Dr. Cordelia W. Carter, a pediatric orthopedic sports surgeon and director of the Women’s Sports Medicine Center at NYU Langone Health, told Healthline that nutrition is obviously key to staying healthy. She said this is something that is necessary especially if you’re preparing for a sporting event, whether it be a college game or your weekend soccer club.

“I want to highlight a couple of things, especially for women, Kerri Walsh Jennings is in a performance sport that is also an aesthetic sport, she wears a bikini to work, women in these kinds of sports are less clad — think runners and divers — and are more at risk for under-fueling, which means not enough calories or not enough kinds of healthy, helpful calories,” Carter said.

She added, “Not getting enough essential calories puts you at risk for losing your period, hormonal disruption, weakening your bones which leads to orthopedic problems, stress fractures, you name it.”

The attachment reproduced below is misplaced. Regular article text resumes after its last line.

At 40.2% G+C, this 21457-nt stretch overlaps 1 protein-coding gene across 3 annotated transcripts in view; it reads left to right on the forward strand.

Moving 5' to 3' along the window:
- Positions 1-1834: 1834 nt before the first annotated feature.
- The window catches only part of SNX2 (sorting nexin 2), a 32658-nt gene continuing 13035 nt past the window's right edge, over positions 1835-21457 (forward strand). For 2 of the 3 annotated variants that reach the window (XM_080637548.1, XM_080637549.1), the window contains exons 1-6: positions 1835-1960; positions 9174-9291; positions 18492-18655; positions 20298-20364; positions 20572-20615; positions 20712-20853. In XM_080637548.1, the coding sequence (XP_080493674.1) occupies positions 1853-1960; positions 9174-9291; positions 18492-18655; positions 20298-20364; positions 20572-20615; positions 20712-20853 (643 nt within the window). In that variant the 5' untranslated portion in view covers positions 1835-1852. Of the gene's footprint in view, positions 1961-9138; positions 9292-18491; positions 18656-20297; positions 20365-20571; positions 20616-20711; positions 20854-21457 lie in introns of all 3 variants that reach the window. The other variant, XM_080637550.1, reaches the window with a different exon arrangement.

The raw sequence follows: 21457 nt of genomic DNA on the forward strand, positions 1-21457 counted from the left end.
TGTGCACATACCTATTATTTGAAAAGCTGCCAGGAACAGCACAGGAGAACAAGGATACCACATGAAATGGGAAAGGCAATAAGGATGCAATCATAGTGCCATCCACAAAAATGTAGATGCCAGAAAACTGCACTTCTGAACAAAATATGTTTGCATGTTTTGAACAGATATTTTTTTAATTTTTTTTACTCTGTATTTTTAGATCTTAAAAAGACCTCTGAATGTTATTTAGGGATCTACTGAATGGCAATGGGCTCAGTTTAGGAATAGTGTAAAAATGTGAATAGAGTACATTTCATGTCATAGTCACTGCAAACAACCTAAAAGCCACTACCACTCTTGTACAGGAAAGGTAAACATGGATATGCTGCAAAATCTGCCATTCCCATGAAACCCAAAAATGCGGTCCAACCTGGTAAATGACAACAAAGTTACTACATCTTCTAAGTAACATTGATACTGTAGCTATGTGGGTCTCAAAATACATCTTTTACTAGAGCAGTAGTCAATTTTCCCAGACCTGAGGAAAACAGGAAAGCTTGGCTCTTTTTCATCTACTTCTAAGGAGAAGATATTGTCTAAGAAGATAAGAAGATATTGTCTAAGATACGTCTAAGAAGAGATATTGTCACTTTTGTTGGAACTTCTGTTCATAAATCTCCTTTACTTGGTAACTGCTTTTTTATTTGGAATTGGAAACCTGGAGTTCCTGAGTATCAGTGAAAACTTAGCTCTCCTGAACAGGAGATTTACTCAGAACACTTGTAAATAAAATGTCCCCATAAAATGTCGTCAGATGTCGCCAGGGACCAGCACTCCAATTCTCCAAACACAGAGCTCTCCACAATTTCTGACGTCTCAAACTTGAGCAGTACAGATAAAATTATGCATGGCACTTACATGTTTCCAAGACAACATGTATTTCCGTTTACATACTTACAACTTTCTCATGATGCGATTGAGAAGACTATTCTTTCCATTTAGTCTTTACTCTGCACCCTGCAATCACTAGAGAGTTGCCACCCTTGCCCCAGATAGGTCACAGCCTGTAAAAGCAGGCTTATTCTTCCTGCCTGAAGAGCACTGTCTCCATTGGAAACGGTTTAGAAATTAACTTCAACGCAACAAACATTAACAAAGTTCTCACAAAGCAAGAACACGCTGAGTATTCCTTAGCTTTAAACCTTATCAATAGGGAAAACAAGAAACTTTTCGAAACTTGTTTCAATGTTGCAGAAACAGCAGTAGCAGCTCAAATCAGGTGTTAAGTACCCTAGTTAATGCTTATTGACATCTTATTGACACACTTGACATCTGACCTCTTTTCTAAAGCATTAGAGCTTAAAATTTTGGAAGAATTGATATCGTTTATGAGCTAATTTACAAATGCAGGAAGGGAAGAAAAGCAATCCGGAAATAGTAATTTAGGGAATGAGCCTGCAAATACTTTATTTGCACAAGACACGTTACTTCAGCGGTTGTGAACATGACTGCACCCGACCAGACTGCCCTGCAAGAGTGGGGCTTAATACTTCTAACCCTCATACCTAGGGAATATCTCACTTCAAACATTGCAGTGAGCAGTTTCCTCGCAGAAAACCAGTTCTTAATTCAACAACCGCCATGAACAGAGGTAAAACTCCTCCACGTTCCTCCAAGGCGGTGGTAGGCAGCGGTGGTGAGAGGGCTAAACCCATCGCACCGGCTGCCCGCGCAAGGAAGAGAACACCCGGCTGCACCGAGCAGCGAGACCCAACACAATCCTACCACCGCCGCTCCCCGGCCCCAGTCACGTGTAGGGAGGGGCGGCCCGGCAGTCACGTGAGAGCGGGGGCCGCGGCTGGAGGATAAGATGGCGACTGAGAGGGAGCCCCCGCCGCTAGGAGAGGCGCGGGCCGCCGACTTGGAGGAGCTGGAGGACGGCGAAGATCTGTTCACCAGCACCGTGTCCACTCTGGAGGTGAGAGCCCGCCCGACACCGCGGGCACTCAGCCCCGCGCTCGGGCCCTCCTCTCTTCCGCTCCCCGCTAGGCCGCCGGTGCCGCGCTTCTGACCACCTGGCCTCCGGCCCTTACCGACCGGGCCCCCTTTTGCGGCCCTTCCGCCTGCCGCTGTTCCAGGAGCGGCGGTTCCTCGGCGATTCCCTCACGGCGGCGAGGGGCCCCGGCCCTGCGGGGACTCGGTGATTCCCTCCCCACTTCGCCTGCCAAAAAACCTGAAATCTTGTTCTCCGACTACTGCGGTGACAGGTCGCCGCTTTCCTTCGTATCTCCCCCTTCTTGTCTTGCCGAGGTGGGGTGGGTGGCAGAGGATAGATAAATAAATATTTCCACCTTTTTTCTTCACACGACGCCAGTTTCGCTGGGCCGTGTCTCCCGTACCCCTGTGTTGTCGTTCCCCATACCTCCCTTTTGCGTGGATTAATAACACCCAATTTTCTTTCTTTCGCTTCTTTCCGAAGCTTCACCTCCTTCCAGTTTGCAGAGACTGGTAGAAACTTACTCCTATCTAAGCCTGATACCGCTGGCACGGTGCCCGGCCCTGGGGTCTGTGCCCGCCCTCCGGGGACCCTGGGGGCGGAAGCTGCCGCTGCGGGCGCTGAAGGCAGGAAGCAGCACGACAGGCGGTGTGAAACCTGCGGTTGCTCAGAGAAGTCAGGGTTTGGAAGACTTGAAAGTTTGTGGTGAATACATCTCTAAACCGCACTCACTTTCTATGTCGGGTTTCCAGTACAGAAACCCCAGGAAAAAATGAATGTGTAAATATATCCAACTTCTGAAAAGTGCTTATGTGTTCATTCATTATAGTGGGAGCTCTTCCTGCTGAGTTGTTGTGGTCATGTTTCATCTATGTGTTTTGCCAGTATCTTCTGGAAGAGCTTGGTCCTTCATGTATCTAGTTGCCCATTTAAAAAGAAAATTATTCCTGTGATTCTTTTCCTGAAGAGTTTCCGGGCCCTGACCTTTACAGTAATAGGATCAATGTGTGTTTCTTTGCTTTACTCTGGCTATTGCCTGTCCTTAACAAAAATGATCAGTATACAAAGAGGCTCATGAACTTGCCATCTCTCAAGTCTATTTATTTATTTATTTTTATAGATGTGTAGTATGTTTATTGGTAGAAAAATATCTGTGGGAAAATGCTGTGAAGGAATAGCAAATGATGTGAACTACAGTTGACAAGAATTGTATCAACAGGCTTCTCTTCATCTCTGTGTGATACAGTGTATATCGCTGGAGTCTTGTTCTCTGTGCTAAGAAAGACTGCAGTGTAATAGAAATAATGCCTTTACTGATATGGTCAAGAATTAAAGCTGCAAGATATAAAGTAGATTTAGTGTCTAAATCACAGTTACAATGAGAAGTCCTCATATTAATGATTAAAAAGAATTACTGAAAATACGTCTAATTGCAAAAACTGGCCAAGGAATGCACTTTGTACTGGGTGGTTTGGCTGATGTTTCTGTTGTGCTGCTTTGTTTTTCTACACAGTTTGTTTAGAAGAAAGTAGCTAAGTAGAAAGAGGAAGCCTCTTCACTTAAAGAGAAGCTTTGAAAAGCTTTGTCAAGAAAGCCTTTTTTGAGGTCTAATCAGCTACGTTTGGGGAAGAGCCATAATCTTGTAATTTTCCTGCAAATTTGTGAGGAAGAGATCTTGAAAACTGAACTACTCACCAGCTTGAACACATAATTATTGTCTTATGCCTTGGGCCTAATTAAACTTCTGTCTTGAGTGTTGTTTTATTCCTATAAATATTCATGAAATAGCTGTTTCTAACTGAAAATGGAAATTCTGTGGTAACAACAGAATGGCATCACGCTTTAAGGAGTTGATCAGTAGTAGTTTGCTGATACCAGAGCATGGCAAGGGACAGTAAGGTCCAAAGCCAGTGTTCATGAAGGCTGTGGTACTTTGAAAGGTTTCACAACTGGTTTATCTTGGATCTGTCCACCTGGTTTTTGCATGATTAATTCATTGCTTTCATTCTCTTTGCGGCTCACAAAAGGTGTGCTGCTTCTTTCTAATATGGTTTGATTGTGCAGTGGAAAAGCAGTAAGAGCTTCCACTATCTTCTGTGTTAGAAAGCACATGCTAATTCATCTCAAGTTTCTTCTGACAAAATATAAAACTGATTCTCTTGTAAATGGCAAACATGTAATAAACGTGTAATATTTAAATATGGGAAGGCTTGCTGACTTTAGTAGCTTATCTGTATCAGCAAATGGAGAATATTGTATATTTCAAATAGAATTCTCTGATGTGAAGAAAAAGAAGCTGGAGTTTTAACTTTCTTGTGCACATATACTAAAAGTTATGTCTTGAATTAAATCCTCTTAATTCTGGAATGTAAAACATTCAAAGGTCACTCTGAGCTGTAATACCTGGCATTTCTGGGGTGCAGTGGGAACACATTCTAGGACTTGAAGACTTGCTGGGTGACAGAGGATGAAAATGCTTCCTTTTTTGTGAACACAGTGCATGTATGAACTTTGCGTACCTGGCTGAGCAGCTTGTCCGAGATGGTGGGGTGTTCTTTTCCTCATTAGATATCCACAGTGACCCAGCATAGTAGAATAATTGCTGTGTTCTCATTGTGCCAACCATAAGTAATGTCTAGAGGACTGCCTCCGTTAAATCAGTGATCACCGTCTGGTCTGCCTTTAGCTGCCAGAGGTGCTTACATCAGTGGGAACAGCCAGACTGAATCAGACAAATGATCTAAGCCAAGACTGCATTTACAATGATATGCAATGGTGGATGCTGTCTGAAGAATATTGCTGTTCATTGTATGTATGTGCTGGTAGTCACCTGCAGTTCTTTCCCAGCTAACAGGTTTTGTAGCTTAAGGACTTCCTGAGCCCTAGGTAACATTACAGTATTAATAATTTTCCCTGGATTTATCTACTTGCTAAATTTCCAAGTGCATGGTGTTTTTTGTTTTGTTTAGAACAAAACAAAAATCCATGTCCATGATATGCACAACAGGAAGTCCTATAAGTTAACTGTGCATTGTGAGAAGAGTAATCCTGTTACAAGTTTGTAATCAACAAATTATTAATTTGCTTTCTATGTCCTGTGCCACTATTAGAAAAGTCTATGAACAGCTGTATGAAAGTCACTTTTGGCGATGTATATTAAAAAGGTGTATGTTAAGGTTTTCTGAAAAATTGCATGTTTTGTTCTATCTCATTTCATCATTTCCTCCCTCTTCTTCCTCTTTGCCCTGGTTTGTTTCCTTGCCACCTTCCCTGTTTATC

Carter, who is not affiliated with Walsh Jennings’s Sunsweet campaign or p1440, said that the “science goes back and forth” when it comes to what is the best way to either fuel up before or after a workout.

“For every piece of data on this there is a counter argument. So, I would say do the thing that makes the most sense to you,” she said. “Focus on whole foods, fruits and vegetables, those would be at the top of your personal food pyramid. Then whole grains and lean proteins, but of course, everything in moderation. That doesn’t mean you have to be restrictive. I suggest carefully selecting what you eat.”

In two decades, Walsh Jennings has established herself as one of the preeminent faces of her sport.

As a high schooler, she became a dominant force in national competitions. She attend Stanford University on a volleyball scholarship, where she was the second person in college-level volleyball to make first-team All-American status all four years of her time in college.